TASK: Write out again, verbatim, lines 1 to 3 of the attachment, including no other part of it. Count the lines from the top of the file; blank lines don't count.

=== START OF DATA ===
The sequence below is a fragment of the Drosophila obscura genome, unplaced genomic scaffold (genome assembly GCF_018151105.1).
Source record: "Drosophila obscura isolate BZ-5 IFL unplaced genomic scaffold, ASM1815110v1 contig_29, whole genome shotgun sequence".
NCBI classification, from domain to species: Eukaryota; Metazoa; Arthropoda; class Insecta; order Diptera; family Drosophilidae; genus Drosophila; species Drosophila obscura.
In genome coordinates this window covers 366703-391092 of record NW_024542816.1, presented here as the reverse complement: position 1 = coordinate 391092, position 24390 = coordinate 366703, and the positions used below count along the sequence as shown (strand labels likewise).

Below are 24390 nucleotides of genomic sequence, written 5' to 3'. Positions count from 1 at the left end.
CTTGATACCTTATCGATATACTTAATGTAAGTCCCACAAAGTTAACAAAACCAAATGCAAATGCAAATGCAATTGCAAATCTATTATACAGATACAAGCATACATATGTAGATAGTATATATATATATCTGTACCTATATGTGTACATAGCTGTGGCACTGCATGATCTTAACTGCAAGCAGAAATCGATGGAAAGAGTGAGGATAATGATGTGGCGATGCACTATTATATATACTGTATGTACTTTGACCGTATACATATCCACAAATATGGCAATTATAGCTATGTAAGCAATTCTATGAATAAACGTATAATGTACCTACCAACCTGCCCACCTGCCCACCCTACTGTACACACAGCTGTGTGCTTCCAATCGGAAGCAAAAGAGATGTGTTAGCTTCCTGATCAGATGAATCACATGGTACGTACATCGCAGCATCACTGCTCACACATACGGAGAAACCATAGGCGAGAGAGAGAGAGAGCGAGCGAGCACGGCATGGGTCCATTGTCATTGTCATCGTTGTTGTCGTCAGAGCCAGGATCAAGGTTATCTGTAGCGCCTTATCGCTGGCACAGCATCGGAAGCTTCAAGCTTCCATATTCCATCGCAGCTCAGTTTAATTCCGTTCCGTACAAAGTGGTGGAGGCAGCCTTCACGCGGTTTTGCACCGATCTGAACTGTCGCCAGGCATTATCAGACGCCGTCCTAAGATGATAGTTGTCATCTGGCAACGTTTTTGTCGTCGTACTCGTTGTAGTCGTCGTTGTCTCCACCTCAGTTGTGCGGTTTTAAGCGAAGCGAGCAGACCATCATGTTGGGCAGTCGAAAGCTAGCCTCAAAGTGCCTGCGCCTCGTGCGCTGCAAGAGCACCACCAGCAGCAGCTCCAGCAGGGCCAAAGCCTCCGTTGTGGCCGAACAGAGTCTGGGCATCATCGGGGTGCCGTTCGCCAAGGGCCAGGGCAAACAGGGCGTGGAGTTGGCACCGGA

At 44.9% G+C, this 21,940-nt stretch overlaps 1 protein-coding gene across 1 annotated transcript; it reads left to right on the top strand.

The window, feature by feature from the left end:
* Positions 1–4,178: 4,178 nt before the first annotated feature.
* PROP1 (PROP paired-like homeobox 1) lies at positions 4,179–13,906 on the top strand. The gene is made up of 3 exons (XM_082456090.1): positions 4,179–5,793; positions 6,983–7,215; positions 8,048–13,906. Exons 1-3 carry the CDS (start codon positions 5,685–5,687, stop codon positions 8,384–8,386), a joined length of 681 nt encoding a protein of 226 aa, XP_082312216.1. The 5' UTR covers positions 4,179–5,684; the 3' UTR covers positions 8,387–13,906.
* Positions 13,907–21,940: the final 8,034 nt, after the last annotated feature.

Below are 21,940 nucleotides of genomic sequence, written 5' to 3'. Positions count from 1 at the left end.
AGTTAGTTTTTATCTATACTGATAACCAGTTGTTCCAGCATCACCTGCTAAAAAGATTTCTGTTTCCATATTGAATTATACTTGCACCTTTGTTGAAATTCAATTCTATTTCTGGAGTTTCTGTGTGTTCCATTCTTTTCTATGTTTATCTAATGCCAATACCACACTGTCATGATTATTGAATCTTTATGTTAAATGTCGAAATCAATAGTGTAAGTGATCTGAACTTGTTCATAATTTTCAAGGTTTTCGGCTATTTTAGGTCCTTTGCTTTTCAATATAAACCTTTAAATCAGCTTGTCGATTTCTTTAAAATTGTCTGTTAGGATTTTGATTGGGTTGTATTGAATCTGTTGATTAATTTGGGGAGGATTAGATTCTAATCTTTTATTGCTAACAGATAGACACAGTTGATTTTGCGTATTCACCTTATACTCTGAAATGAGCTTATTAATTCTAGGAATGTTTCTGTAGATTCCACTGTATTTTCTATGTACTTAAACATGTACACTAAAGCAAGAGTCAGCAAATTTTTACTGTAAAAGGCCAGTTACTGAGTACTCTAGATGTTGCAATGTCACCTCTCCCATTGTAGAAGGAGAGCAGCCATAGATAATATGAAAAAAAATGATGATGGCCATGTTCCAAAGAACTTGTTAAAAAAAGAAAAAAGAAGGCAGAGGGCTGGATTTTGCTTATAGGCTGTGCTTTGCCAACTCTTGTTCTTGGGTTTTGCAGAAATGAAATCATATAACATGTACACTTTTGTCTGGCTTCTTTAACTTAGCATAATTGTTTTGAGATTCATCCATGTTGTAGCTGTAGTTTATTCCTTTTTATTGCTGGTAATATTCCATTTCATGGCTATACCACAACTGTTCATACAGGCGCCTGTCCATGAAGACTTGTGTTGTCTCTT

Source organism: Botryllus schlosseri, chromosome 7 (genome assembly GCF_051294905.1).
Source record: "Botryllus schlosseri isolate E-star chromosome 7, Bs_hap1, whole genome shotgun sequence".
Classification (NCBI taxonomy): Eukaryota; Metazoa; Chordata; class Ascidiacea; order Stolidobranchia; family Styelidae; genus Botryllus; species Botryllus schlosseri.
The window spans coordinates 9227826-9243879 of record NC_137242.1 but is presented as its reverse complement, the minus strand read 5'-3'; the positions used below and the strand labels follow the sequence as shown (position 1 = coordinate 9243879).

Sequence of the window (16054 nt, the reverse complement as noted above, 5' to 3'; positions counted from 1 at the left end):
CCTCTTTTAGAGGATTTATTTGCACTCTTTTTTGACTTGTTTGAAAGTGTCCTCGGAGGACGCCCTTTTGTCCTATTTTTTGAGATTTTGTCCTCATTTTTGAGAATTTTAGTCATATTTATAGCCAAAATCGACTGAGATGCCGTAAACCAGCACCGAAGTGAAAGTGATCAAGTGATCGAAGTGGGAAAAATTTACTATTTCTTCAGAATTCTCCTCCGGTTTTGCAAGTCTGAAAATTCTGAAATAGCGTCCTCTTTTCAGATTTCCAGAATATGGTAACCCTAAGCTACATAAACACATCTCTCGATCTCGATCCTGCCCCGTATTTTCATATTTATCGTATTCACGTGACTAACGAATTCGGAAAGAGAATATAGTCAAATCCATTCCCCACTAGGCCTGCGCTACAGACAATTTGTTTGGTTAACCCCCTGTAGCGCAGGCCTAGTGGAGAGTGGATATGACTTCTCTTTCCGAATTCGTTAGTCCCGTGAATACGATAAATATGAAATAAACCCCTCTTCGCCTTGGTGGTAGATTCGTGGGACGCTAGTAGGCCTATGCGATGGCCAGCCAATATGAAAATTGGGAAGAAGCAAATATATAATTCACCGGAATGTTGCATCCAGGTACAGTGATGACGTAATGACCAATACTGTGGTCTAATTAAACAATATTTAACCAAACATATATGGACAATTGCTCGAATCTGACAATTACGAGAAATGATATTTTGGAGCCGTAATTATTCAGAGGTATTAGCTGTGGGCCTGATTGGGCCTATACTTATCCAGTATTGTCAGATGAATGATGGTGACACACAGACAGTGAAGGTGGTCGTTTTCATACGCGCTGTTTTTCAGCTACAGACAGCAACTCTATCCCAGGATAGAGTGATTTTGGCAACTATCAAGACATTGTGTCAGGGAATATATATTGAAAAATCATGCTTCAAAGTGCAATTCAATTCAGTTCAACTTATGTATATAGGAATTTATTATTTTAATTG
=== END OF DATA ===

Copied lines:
The sequence below is a fragment of the Drosophila obscura genome, unplaced genomic scaffold (genome assembly GCF_018151105.1).
Source record: "Drosophila obscura isolate BZ-5 IFL unplaced genomic scaffold, ASM1815110v1 contig_29, whole genome shotgun sequence".
NCBI classification, from domain to species: Eukaryota; Metazoa; Arthropoda; class Insecta; order Diptera; family Drosophilidae; genus Drosophila; species Drosophila obscura.